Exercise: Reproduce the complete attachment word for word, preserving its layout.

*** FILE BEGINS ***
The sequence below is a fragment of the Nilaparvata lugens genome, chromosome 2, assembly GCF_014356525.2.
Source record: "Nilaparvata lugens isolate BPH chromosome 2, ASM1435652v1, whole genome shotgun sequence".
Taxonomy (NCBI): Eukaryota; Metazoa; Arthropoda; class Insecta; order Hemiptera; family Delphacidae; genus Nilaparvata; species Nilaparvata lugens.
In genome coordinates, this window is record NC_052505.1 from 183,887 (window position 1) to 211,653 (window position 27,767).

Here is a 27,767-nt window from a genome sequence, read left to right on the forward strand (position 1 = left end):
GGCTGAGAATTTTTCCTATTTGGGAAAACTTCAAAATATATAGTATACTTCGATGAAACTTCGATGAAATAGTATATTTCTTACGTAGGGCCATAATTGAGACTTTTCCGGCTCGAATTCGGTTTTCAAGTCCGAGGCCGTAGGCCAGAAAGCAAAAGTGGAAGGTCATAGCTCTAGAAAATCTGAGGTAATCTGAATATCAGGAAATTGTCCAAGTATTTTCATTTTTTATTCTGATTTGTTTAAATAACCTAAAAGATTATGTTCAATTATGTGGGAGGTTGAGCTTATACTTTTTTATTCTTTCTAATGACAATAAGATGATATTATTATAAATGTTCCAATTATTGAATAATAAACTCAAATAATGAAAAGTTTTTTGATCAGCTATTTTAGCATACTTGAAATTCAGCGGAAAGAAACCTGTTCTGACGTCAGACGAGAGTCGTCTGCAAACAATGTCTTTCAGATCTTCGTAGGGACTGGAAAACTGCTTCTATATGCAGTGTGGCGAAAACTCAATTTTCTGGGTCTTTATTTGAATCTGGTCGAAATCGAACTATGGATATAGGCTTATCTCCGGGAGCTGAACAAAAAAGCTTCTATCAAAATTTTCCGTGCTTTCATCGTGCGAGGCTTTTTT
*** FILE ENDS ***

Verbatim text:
The sequence below is a fragment of the Nilaparvata lugens genome, chromosome 2, assembly GCF_014356525.2.
Source record: "Nilaparvata lugens isolate BPH chromosome 2, ASM1435652v1, whole genome shotgun sequence".
Taxonomy (NCBI): Eukaryota; Metazoa; Arthropoda; class Insecta; order Hemiptera; family Delphacidae; genus Nilaparvata; species Nilaparvata lugens.
In genome coordinates, this window is record NC_052505.1 from 183,887 (window position 1) to 211,653 (window position 27,767).

Here is a 27,767-nt window from a genome sequence, read left to right on the forward strand (position 1 = left end):
GGCTGAGAATTTTTCCTATTTGGGAAAACTTCAAAATATATAGTATACTTCGATGAAACTTCGATGAAATAGTATATTTCTTACGTAGGGCCATAATTGAGACTTTTCCGGCTCGAATTCGGTTTTCAAGTCCGAGGCCGTAGGCCAGAAAGCAAAAGTGGAAGGTCATAGCTCTAGAAAATCTGAGGTAATCTGAATATCAGGAAATTGTCCAAGTATTTTCATTTTTTATTCTGATTTGTTTAAATAACCTAAAAGATTATGTTCAATTATGTGGGAGGTTGAGCTTATACTTTTTTATTCTTTCTAATGACAATAAGATGATATTATTATAAATGTTCCAATTATTGAATAATAAACTCAAATAATGAAAAGTTTTTTGATCAGCTATTTTAGCATACTTGAAATTCAGCGGAAAGAAACCTGTTCTGACGTCAGACGAGAGTCGTCTGCAAACAATGTCTTTCAGATCTTCGTAGGGACTGGAAAACTGCTTCTATATGCAGTGTGGCGAAAACTCAATTTTCTGGGTCTTTATTTGAATCTGGTCGAAATCGAACTATGGATATAGGCTTATCTCCGGGAGCTGAACAAAAAAGCTTCTATCAAAATTTTCCGTGCTTTCATCGTGCGAGGCTTTTTT